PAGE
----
Parkinson’s disease a brain condition that causes symptoms to become progressively worse over a number of years, according to the NHS.

It’s caused by a loss of nerve cells in a part of the brain known as the substantia nigra.

Parkinson’s disease symptoms usually include tremors, slow movement and muscle stiffness.

But, you could also be at risk of the brain condition if your sense of smell gets worse over time.

While many people that have a reduced sense of smell won’t have Parkinson’s disease, most Parkinson’s patients have smell loss, according to charity The Michael J. Fox Foundation for Parkinson’s Research.

The exact link to the condition isn’t entirely understood, but it may be caused by the disease starting in the olfactory bulb – part of the brain that controls smell.

But, while hyposmia – a reduced sense of smell – is often overlooked, it could be caused by a number of different underlying medical conditions, including allergies, anaemia, or even nasal polyps.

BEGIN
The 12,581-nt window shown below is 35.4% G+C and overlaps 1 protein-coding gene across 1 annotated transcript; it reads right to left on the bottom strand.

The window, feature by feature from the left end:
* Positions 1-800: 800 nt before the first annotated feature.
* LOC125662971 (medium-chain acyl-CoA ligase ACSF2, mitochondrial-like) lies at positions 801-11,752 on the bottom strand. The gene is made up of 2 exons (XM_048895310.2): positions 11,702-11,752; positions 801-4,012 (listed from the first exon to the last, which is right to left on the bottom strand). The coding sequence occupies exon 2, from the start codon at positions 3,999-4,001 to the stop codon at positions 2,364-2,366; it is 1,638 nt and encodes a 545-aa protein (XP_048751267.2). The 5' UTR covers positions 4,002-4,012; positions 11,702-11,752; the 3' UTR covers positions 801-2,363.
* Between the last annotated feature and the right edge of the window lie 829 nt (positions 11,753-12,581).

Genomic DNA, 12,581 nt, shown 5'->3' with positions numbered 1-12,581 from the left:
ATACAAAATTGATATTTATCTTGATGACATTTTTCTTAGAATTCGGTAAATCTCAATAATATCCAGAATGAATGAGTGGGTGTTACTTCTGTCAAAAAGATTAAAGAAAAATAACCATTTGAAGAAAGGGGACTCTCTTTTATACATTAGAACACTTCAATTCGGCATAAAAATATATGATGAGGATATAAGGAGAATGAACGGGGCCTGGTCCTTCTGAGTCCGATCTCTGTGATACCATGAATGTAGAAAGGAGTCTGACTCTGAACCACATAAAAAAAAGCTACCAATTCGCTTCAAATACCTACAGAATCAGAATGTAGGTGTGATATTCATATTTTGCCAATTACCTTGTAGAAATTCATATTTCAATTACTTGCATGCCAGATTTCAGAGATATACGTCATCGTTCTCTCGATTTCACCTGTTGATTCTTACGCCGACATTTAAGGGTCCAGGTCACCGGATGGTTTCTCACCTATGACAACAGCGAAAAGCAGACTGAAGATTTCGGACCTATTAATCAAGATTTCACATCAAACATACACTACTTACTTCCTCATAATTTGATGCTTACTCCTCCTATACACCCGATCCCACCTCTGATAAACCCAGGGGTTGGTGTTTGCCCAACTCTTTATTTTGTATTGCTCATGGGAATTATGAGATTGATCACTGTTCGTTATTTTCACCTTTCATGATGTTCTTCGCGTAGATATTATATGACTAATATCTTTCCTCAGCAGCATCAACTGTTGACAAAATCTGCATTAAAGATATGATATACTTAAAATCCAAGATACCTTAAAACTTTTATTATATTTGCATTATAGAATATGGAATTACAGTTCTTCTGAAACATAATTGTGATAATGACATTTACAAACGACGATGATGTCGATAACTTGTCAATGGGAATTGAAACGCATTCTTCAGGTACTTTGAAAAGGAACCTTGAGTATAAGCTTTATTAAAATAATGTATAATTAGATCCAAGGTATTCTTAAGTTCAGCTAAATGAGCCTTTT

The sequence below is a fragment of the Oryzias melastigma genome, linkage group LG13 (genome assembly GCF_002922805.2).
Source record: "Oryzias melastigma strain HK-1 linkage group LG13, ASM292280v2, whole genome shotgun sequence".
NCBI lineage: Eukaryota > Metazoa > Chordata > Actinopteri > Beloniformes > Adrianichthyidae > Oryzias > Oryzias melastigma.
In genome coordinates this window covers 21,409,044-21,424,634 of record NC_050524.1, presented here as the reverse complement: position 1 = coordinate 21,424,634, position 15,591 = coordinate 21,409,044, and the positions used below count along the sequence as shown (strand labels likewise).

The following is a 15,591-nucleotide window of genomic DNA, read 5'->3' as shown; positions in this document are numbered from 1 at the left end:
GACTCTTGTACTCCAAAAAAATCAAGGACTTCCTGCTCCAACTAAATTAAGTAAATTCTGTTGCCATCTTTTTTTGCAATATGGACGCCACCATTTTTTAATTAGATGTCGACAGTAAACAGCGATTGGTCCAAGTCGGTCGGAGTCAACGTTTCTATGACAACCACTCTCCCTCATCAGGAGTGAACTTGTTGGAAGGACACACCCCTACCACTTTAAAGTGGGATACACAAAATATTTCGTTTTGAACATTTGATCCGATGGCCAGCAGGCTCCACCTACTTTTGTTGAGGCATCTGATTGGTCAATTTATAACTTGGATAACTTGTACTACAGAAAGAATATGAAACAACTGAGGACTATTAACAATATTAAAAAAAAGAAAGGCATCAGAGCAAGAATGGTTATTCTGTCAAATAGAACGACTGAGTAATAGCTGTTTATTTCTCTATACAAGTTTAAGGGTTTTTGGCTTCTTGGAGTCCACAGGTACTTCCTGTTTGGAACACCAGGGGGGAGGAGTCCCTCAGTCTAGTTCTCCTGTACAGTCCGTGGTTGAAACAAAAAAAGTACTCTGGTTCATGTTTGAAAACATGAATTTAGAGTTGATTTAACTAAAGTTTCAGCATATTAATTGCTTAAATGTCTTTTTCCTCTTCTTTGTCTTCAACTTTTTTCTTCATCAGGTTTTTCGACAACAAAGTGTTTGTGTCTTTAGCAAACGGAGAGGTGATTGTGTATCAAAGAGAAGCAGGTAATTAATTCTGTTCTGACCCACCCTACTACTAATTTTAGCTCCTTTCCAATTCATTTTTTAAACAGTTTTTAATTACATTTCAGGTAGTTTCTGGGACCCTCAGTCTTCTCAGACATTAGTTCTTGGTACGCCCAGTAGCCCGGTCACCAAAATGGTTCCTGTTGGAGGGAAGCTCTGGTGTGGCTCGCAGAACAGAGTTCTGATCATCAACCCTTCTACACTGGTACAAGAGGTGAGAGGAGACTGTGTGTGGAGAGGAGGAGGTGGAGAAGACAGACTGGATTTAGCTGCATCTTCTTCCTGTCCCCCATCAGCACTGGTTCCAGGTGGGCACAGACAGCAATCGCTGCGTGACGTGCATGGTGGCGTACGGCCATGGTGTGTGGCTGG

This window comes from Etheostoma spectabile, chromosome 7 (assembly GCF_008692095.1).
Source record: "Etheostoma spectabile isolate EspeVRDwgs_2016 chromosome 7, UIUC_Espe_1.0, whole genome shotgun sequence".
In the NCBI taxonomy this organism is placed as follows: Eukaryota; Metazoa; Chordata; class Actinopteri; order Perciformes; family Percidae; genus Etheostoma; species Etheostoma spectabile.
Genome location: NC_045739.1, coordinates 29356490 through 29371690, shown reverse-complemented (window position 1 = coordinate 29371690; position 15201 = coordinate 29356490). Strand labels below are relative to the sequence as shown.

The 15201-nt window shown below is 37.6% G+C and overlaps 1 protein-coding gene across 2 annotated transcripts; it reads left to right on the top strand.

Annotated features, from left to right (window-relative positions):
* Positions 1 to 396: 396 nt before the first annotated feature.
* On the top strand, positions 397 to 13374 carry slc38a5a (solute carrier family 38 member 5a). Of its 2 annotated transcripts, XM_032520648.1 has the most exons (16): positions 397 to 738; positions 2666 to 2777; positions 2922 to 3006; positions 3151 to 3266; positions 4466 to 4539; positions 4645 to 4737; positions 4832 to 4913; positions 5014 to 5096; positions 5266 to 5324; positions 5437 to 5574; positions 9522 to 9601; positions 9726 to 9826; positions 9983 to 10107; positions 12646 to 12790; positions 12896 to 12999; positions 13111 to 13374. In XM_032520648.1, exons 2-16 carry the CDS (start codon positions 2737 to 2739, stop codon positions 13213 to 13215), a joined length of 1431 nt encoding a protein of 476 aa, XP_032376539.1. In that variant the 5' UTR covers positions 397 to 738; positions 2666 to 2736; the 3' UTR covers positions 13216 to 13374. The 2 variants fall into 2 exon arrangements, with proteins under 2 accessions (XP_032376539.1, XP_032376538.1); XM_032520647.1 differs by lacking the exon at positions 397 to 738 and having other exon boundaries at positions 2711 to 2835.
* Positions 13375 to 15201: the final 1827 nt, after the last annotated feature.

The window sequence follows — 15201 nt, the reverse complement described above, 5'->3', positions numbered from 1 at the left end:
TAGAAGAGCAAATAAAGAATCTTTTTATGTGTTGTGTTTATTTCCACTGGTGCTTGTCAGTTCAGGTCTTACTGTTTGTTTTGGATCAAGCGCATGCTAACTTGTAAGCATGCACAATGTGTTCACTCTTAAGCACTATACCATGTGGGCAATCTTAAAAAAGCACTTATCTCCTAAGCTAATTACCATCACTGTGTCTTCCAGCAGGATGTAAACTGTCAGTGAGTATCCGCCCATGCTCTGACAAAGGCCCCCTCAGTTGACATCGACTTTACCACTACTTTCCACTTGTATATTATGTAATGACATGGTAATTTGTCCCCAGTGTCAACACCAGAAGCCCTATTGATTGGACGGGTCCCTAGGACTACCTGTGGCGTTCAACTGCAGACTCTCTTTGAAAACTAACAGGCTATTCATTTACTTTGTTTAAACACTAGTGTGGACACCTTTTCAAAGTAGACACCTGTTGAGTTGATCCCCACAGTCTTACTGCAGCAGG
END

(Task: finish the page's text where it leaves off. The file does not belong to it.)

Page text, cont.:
The loss of sense of smell may develop over a number of years, so it may be difficult to spot.

“Loss of sense of smell is often overlooked by diagnosing physicians as an early sign of Parkinson’s disease,” said the charity.

“Early detection is a crucial step to understanding the causes of and developing better treatments for Parkinson’s disease.

“Loss of sense of smell is a common but little noticed symptom that may occur years before the onset of motor symptoms or a Parkinson’s disease diagnosis.

“The majority of people with Parkinson’s disease experience some smell loss.

“Though many people with smell loss do not develop Parkinson’s, it seems to be the first symptom for many who do.”

There’s currently no medication to help Parkinson’s patients regain any loss of sense of smell, added the European Parkinson’s Disease Association.

Other Parkinson’s disease symptoms include nerve pain, constipation, drooling, and excessive sweating.

Patients could reduce symptoms of the disease by making some small dietary changes, it’s been claimed.

Eating walnuts helps to promote brain health by reversing the ageing process.

The nuts’ antioxidant properties are believed to be behind their benefits for Parkinson’s patients.

You should speak to a GP if you’re worried about the signs or symptoms of Parkinson’s disease, said the NHS.

About one in 500 people are affected by the disease. That’s the equivalent to about 127,000 people in the UK with Parkinson’s.


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